I ordinarily stay away from sativa strains, but this 80/20 sativa-dominant hybrid from The Green Bean in Flint gave me zero anxiety, clarity of thought, motivating focus, and it relieved the shooting pain from a torn rotator cuff. I cleaned the kitchen, did laundry and wrote three articles. It was—literally—a godsend. The buds are leafy, airy and crystallized down to the stems. They squeak a little when I squeeze them. With Blueberry and Haze parents, Blue Dream has a clean, citrus smell and a creamy blueberry finish on the exhale. I smoked this medicine in a glass pipe and it was very smooth, taking two to three hits each time with a nice sustained effect. The effects begin in the head, relieving headache and sinus pain (yes!) before traveling downwards for full-body relief. It’s a fantastic combo of a heady, focused effect coupled with full-body pain relief.

Elephant Bud Elephant Bud—from the Metro Detroit Compassion Club in Waterford—is billed as the strongest cannabis in the world, which made me laugh. Until I smoked it. Orange hairs dominate the crisp, airy buds and full trichomes extend from top to bottom. The genetics were unknown, but this was clearly a heavy sativa. For sampling purposes, we used Zig-Zag rolling papers and also a glass pipe. The clean draw is slightly zesty but not unpleasant. Aftertaste is both sweet and sour. Headache relief is immediate but this is an old-school creeper, and the full effect kick in about 20 minutes in. You feel—I’m not kidding—like you’re floating on a cloud. Elephant Bud’s effects are bright and invigorating; creative euphoria relieves nausea as well as muscular, joint and neurological pain. I may not declare Elephant Bud the strongest cannabis in the world, but I admit I would go to great lengths to secure an uninterrupted supply of this focusing, pain-relieving, daytime medicine.


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destination unknown

Story By David Jenison photos courtesy of Prague Information Service


Yourself These days, the smell of freedom is everywhere in Prague

“My generation, faced as it grew with a choice between religious belief and existential despair, chose marijuana.” So wrote Prague’s most celebrated author Franz Kafka. Ninety years after his death, the revered scribe appears prophetic as the Czech Republic has one of the highest European cannabis usage rates and a capital city described as the Amsterdam of the East. Of course, the Czech green streak fits nicely into the country’s recent narrative. In 1968, a series of liberal reforms ushered in what history calls the Prague Spring. The Czech government initiated a return of personal liberties, including freedom of speech and press, sparking a Soviet invasion to stop them. Years later, John Lennon’s death inspired Prague locals to create a graffiti tribute wall at a time when Western music was still outlawed. It became a symbol of the political youth movement, and every time the secret police whitewashed the wall, new Beatles art would quickly take its place. Finally, when the Velvet Revolution helped crack the Iron Curtain in 1989, the so-called “imperial scourge” of the West—that would be marijuana—became the smell of freedom. These days, the smell of freedom is everywhere in Prague. Jiri X. Dolezal, a.k.a. the Czech Hunter S. Thompson, is famous for books like Marijuana and Stoned Country,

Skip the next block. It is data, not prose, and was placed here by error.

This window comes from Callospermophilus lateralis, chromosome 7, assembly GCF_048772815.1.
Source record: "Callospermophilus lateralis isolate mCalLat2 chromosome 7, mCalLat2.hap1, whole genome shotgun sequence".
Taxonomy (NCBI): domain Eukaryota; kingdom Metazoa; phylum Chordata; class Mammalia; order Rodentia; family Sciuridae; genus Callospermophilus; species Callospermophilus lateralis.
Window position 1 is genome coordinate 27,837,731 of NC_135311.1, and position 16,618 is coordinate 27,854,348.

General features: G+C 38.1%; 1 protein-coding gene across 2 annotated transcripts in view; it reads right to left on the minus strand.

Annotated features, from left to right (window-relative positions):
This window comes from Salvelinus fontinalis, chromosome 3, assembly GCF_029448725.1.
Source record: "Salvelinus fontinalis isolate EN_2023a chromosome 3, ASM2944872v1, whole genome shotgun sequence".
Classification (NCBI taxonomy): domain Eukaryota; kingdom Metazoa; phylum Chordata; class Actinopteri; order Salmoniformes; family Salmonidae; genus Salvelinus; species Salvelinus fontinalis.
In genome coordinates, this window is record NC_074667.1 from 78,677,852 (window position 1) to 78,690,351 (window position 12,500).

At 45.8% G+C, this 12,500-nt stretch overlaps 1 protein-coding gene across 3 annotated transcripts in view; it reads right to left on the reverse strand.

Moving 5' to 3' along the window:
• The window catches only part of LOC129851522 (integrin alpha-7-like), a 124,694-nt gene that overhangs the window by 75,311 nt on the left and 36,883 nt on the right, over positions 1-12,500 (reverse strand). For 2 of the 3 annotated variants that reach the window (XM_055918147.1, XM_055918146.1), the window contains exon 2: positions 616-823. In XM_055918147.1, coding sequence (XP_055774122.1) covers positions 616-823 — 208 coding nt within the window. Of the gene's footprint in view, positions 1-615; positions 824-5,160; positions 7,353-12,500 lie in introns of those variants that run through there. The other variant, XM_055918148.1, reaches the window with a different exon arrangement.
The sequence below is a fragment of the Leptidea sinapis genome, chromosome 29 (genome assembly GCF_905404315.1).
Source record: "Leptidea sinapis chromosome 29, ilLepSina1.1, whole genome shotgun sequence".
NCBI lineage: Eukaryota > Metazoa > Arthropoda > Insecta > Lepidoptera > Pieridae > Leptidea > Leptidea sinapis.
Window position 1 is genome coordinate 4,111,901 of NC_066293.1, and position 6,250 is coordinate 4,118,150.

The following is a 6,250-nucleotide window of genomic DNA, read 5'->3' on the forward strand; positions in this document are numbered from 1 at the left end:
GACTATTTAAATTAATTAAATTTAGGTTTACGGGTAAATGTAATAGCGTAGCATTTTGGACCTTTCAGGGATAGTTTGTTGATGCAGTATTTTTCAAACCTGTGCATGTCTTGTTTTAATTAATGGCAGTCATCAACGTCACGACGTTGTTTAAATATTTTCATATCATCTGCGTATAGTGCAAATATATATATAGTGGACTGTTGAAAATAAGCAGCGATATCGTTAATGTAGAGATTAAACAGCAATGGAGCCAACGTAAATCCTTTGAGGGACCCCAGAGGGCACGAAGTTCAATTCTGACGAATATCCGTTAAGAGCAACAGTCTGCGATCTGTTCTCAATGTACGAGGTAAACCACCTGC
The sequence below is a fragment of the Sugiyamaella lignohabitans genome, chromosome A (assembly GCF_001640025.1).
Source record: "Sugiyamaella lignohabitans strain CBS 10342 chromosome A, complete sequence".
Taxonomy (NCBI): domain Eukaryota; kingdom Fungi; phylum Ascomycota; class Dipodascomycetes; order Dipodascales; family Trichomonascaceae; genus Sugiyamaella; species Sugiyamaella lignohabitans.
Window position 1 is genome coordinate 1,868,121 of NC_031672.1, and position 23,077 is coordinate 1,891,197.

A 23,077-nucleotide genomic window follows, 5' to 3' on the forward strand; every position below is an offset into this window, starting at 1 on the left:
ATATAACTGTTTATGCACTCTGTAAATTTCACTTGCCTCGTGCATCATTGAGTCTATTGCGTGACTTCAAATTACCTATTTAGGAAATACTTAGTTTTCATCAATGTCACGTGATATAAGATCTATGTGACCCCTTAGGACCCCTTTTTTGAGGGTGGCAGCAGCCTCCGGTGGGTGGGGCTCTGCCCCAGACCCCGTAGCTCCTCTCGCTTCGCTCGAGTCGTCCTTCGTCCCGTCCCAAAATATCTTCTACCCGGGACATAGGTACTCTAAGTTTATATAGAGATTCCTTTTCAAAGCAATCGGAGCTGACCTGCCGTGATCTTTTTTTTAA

and he started the annual Reflex Cannabis Cup competition to honor the most beautiful cannabis plants. Likewise, the three-day Cannafest fair just celebrated its third year with more than 130 exhibitors, including Dutch seed banks. Legislatively, the government made cannabis possession a misdemeanor, and people can grow their own plants, so most cannabis is locally grown from plants and seeds imported from the Netherlands. Prague has become a popular destination for green-friendly tourists, who can often find providers at popular expat bars. The only black mark is all the cabbies, street sellers and train station con artists peddling fake cannabis. Prague, of course, is about more than smokin‘ weed and smokin‘ ladies. The Czech capital, barely damaged during World War II, once served as the capital of historic Bohemia. According to Guinness World Records, the 9th-century Prague Castle exceeds seven football fields in size as the world’s largest ancient castle. Mozart debuted his Don Giovanni opera at the Estates Theatre, which appears in the Oscar-winning film Amadeus, and Frank